Shortly after returning to Florence in September, my neck seized up painfully, I began to shed hair like a Siberian Husky in spring, I fell victim to fever, flu, and a pernicious sinus infection, and the nervous eye-twitch that had left me after I quit my loathsome job last April began feathering about my brow again. While two months in the States did me a world of good, it had some unforeseen consequences. I felt happy and deeply relaxed in a way that I didn't realize I'd been missing here in Italy--until I got back and my body launched its rebellion. I feel like I'd been lounging around in soft, sheepskin slippers and then had to cram my feet back into stiletto heels; it's difficult to make that adjustment without some pain and suffering, I suppose.
Thinking along these lines led me to a conclusion: living in Italy is like wearing impossibly high heels--it's lovely at times, even sexy, but completely impractical. And I don't mean it's impossible to live here--just impractical. It takes the mettle of a Joan of Arc to slash your way into the fabric of life in the Bel Paese.
What Italy offers--lavishly, deliciously--is culture, of course. Art litters the landscape like weeds. History oozes from every brick. The cult of the table has been well-noted by the gobbling hordes, and though mediocrity is fast becoming the norm in tourist meccas like Florence, in most of the country you can still get a stupendous meal wherever you happen to flop. And meals have a lovely way of unfolding here that feels very civilized, indeed.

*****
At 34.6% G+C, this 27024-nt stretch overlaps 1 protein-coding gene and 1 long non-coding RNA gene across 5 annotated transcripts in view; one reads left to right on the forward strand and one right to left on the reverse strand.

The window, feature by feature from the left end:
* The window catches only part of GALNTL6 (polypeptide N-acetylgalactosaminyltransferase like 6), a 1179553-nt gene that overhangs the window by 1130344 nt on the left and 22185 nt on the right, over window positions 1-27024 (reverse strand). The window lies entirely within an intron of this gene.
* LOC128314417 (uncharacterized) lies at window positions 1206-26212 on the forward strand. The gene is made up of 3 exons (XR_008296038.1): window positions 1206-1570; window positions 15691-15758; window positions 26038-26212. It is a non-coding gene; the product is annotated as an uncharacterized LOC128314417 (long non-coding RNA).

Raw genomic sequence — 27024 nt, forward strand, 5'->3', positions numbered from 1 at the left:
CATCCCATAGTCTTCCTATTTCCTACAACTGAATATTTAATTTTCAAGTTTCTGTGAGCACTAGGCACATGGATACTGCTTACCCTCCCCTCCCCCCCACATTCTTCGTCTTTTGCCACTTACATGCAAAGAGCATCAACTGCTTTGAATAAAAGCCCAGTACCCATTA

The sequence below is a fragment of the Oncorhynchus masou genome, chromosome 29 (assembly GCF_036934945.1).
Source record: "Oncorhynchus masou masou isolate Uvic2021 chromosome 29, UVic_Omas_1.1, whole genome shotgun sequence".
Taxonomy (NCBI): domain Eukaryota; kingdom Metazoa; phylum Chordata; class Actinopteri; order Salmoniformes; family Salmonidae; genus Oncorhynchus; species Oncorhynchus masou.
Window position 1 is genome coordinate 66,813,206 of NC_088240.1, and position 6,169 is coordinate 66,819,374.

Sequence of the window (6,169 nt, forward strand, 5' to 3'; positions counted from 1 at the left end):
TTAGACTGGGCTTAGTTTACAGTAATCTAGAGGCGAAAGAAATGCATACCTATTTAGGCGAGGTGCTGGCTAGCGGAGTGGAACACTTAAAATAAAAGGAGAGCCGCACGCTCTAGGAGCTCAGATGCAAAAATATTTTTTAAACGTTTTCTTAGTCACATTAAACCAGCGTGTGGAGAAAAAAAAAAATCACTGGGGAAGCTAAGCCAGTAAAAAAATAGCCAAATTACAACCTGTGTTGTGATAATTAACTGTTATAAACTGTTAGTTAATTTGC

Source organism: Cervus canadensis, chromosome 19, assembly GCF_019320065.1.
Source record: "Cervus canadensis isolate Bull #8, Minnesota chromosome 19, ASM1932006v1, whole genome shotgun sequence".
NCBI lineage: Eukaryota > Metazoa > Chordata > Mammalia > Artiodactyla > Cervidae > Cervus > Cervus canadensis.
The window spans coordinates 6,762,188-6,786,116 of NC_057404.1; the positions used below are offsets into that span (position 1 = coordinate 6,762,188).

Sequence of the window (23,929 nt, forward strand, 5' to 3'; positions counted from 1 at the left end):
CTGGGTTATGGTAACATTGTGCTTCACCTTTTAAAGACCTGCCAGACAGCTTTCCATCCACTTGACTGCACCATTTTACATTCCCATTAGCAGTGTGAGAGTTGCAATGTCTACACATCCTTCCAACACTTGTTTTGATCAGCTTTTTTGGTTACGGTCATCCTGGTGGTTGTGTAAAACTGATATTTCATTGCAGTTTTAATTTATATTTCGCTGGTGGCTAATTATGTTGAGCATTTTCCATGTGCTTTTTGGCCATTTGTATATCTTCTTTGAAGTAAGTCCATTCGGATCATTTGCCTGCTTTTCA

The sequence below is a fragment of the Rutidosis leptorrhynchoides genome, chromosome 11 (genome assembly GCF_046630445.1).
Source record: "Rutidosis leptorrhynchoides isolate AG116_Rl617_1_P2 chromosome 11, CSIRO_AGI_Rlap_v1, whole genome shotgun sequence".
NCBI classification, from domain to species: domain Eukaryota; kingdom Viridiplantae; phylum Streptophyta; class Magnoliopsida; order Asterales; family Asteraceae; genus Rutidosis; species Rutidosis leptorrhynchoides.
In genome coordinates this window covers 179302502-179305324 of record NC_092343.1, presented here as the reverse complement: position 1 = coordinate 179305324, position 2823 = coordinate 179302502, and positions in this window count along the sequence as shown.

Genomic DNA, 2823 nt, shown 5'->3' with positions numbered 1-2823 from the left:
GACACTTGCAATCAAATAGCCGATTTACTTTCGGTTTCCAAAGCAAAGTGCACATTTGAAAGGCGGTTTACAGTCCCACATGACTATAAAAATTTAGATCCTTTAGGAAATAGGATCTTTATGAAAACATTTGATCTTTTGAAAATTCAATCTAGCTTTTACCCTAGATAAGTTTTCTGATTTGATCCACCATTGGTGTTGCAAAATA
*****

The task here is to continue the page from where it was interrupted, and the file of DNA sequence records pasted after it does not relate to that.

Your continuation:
But for me, one of the hallmarks of a civilized society is the dignity allowed humans in the performing of life's most basic functions (i.e. paying bills, peeing, grocery shopping, strolling about town--granted, an eclectic litmus, but nevertheless indicative)--and here, my friends, is where Italy fails miserably. Ever try to find--your bladder bursting from that last macchiato or half-liter of water guzzled in the punishing heat of July--a public restroom in Florence???? Well, look what Portland, Oregon offers its denizens in need:
|Spotlessly clean, complete with TP and hand sanitizer--bless you, Portland.|
I'll further illustrate my point with the example of a recent trip to the supermarket:
My approach to storming an Italian supermarket may be likened to that of General Patton mounting a military campaign. First, I prepare my list with an eye toward a systematic and ruthless advance through the trenches, with a firm resolve to take no prisoners. When the moment of battle arrives, I hurl myself into the breach--that is, into the Produce section--a roiling mass of grasping humanity, carts akimbo like land mines to be dodged, and fight my way through in furious hand-to-hand combat, rushing to bag and weigh my veggies while sustaining the least amount of bodily injury. Once through the melee, I must then run the gauntlet of the Cheese/Cold Cuts section, where carts line up in a near-solid bank of defense--like an arrogant line of cavalry--their owners immovable dragoons to be thrust aside in brief skirmishes so that I may plunder the mortadella and mozzarella.